Making a metal teaspoon that melts in a cup of tea


#1

Originally published at: https://boingboing.net/2018/05/17/making-a-metal-teaspoon-that-m.html


#2

Great prank spoon.

Unless they don’t think to toss the tea afterward.


#3

Yeah, that’s right up there with the swimming pool filled with hydrochloric acid prank.


#4

Personally, I prefer the classics, like filling a donut with lye


#5

Lead has a sweet taste apparently so it’s perfect for tea really


#6

How does one dispose of a water-metal emulsion? Surely that will clog your pipes


#7

They sell moulds that actually look like spoons on Amazon. I’m surprised that this “professor” had never heard of Gallium.


#8

Actually if it’s gallium there’s no real danger.


#9

It melts but it does’t seem to mix with the water. Just pour off the water to retrieve the metal.


#10

#11

I immediately thought of Gallium as well, but wouldn’t it melt out from under your fingers at room temp? Maybe you could cast it, then cool it then really chill it and you might get away with a joke spoon (note - pure gallium appears to be non-toxic but its alloys can be very toxic - or so sayeth 10 seconds of google searching)


#12

Hot running water at 65C can give you second and third degree burns in under 5 seconds, and Field’s Metal tends to stick to skin and transfers heat rapidly (it’s a metal). I think if you are playing with this you do risk burns even if it’s just some hot tea. Cool demonstration, but play safely and respect the physics at play here.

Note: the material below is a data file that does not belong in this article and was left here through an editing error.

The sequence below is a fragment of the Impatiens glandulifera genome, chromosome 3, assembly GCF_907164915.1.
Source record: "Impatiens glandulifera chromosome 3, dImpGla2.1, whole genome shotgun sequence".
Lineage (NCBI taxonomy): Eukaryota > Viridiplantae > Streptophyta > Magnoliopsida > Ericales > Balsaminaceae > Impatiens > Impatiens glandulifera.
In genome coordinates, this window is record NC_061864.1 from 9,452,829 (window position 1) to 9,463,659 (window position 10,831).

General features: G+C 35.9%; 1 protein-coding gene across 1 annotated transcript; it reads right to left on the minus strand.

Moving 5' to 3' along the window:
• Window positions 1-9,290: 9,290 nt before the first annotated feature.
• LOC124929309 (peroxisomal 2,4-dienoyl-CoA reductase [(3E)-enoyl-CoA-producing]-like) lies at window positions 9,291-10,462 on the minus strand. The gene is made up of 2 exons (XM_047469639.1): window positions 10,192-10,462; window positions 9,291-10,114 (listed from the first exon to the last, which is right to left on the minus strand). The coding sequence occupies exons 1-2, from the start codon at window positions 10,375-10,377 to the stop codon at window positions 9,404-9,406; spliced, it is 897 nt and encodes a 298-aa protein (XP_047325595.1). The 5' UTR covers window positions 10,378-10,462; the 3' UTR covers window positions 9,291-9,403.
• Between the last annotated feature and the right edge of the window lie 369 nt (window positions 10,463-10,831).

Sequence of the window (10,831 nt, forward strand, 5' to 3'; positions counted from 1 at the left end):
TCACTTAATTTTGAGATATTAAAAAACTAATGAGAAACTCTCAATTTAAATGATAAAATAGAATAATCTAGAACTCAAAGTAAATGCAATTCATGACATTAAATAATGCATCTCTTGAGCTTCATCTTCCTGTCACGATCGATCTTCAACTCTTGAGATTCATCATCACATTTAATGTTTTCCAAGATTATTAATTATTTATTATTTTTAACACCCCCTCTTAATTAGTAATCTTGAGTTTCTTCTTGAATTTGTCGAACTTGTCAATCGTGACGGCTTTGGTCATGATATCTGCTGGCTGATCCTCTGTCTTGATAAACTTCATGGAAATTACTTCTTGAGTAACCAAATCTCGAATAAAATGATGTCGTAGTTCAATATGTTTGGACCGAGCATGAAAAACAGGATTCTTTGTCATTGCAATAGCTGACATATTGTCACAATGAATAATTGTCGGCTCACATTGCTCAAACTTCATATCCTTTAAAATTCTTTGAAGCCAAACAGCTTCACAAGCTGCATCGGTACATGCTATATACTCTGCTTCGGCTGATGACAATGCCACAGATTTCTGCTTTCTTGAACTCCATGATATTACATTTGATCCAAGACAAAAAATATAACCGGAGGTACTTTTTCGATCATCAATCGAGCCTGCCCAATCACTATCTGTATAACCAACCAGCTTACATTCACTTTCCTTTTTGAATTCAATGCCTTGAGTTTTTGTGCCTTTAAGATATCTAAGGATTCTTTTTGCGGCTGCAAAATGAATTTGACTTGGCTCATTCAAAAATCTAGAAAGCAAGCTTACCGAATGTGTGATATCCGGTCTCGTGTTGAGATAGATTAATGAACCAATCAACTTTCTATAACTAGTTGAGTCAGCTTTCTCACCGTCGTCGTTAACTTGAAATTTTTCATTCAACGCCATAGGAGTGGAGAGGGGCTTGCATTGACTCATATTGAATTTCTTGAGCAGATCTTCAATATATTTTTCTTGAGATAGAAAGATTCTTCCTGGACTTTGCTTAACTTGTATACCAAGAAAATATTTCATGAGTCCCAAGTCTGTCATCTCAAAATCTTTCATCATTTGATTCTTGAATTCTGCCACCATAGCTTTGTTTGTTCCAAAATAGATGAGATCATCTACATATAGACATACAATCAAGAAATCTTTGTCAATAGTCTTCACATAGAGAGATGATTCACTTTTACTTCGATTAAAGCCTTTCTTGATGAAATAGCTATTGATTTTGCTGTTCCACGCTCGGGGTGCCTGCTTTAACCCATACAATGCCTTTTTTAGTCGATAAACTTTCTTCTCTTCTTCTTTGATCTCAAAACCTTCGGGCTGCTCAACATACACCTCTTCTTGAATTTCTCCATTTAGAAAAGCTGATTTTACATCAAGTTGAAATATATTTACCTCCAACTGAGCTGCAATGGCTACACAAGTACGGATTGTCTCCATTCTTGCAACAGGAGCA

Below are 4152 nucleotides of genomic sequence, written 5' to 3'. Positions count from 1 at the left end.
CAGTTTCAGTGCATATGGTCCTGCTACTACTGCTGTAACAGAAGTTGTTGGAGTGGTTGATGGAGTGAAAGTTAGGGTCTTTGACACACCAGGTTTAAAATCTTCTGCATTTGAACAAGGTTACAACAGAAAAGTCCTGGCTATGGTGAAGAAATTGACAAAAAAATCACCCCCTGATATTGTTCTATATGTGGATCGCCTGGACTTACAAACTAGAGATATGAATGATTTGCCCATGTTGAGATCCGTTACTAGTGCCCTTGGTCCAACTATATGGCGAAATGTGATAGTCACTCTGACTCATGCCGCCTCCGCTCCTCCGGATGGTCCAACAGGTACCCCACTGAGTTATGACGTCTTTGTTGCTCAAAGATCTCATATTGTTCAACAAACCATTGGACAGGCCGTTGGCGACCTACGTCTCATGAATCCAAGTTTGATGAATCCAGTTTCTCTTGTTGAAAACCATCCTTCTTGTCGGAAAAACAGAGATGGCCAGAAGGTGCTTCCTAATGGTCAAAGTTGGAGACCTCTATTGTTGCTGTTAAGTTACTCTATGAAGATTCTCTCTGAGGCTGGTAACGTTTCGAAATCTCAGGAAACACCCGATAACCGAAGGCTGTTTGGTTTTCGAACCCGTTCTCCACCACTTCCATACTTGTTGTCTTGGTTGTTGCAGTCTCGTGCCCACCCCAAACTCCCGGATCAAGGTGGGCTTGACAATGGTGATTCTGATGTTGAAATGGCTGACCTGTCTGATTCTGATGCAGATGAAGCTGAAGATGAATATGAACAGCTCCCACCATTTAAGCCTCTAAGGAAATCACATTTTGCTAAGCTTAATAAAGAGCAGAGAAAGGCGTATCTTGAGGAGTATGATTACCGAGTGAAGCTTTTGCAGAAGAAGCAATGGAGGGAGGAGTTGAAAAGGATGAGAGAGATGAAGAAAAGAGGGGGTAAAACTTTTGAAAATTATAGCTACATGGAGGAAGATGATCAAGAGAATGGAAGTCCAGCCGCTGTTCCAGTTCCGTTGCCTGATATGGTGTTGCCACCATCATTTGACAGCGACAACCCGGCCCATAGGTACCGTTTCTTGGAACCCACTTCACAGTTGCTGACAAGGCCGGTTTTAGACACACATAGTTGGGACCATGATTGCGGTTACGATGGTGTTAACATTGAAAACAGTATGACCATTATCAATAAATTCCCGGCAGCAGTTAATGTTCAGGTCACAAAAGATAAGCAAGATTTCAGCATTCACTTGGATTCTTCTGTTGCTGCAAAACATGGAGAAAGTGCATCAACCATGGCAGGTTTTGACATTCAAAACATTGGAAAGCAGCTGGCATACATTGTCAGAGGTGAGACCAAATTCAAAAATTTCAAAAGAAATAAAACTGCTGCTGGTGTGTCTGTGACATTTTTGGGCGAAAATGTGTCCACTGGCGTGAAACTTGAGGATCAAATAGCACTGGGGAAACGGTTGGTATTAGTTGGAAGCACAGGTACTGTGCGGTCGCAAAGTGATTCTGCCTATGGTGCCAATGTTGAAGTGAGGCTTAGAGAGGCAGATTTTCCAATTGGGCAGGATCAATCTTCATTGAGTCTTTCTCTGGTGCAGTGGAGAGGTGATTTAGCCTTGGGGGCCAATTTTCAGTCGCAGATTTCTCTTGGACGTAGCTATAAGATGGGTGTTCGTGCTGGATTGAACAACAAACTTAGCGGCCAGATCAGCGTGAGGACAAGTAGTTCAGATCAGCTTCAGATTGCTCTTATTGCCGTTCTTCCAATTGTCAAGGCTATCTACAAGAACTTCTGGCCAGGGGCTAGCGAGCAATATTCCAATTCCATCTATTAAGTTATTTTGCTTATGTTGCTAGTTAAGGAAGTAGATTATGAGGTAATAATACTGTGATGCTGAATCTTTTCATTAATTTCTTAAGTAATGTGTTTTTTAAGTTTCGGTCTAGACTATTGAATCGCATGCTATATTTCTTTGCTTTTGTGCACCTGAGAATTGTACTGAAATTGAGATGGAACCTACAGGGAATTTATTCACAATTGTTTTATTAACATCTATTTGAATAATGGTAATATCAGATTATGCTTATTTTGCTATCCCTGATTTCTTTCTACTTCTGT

#13

55%20PM

The guy in the video says it’s not safe for consumption but that it doesn’t dissolve in the tea, it just melts. So the tea could be safely drank as long as you separated the tea from the metal like in the video.
I wouldn’t do it, but that’s what he said.


#14

Of course he’s heard of gallium- his group made a video about it nine years ago:


Its melting point is <30C, so it’s likely to melt in your fingers before it’s able to reach a cup of tea.


#15

If it was Gallium yes, but the spoon in the video is bismuth, tin and lead.


#16

And they didn’t think to put a thermometer in that beaker while stirring? Huh. A missed opportunity there.


#17

http://samkean.com/books/the-disappearing-spoon/

ETA: In other words, it may be relatively new with this alloy, but it’s an old prank.


#18

If someone would be trying this on me, ruining my tea break and my Kabuse-cha, someone would get a proper yelling at.


#19

Ah, the perfect recipe for…

image

While the world argues over how to make the perfect cup of tea, they haven’t stopped to consider what outcome they are aiming for.


#20

There is no spoon.